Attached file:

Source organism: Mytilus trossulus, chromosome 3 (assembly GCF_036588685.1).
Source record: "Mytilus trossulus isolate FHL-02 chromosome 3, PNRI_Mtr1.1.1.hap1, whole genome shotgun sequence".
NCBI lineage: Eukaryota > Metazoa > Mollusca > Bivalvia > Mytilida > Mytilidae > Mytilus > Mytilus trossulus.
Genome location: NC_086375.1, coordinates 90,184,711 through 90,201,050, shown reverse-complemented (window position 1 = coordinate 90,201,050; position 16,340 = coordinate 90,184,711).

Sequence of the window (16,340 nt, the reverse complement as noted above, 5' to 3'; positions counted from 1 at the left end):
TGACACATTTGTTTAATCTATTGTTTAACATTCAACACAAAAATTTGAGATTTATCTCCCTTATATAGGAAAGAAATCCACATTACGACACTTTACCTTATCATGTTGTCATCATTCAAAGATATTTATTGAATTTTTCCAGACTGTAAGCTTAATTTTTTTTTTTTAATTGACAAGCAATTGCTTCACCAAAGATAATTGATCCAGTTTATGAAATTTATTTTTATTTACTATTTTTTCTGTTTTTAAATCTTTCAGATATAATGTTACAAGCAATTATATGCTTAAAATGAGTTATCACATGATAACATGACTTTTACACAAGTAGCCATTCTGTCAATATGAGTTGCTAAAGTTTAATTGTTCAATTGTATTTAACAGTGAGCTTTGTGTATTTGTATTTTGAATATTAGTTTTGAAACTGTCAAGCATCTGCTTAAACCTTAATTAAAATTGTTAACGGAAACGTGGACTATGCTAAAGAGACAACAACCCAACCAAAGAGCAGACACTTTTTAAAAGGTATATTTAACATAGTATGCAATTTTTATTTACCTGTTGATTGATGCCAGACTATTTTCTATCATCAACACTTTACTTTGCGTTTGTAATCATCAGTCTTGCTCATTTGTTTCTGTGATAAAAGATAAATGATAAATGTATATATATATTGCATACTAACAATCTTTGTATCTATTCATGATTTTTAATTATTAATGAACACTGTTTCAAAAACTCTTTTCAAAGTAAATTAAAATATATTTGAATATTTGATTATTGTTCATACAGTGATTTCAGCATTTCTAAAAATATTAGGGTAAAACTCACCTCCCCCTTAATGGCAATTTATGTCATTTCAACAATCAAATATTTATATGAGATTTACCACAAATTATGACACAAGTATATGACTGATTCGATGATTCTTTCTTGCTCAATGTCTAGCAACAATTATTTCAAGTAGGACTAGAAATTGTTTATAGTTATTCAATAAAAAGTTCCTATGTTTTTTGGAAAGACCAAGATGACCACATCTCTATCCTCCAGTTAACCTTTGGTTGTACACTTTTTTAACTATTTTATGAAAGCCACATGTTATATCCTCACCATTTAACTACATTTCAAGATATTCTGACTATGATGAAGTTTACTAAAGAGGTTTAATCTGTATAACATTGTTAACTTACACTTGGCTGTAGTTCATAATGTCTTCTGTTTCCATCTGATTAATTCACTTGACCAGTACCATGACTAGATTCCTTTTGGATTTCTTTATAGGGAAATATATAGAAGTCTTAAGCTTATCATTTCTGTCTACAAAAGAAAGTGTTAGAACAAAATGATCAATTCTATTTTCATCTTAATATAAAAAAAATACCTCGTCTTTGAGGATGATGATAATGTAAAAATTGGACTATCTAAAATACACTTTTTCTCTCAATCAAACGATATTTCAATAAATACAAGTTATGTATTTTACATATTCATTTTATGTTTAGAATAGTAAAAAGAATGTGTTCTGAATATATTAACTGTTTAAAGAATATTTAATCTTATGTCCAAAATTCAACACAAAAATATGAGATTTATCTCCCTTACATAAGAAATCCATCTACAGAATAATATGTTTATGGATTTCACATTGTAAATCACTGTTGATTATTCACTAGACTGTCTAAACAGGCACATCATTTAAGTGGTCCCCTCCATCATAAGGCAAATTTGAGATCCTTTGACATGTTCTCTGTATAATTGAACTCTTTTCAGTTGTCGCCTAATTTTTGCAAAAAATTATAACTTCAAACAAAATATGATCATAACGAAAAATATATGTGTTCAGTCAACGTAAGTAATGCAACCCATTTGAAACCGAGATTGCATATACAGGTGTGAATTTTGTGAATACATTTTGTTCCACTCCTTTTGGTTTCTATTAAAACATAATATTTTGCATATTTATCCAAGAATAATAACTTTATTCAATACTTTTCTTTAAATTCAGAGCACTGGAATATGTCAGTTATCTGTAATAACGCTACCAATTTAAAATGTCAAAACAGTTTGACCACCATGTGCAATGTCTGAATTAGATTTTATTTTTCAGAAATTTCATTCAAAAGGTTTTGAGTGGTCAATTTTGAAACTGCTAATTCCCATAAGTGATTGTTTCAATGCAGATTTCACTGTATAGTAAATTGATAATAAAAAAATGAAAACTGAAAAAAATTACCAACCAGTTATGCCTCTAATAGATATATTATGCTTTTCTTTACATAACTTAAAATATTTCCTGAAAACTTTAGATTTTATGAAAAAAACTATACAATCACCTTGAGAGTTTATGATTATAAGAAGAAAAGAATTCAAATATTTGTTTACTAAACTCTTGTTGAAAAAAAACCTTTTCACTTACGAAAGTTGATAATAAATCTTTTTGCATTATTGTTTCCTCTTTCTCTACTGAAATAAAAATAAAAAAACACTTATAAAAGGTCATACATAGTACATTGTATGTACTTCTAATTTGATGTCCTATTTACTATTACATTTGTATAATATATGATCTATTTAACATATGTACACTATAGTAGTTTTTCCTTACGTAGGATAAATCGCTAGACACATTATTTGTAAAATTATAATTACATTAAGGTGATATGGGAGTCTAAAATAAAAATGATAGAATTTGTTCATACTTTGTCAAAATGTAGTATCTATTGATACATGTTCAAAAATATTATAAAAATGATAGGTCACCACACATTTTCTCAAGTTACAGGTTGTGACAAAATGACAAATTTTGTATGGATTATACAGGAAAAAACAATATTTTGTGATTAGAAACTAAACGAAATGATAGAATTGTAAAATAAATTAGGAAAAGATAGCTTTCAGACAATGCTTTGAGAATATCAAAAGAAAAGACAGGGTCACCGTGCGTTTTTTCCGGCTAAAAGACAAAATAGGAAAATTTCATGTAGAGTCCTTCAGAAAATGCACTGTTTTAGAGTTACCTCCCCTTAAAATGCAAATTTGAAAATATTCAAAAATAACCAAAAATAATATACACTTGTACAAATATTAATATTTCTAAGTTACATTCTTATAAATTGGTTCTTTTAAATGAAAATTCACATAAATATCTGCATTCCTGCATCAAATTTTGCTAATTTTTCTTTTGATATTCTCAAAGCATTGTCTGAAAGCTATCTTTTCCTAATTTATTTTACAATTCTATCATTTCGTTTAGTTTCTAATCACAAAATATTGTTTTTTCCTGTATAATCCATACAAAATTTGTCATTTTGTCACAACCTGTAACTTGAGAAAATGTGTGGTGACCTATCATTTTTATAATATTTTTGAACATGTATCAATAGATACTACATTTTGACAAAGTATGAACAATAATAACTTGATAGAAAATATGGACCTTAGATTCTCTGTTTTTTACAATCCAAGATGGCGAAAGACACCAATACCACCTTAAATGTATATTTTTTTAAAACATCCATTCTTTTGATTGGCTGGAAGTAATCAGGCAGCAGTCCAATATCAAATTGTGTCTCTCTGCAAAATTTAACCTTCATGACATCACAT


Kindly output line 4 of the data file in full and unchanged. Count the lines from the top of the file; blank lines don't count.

Genome location: NC_086375.1, coordinates 90,184,711 through 90,201,050, shown reverse-complemented (window position 1 = coordinate 90,201,050; position 16,340 = coordinate 90,184,711).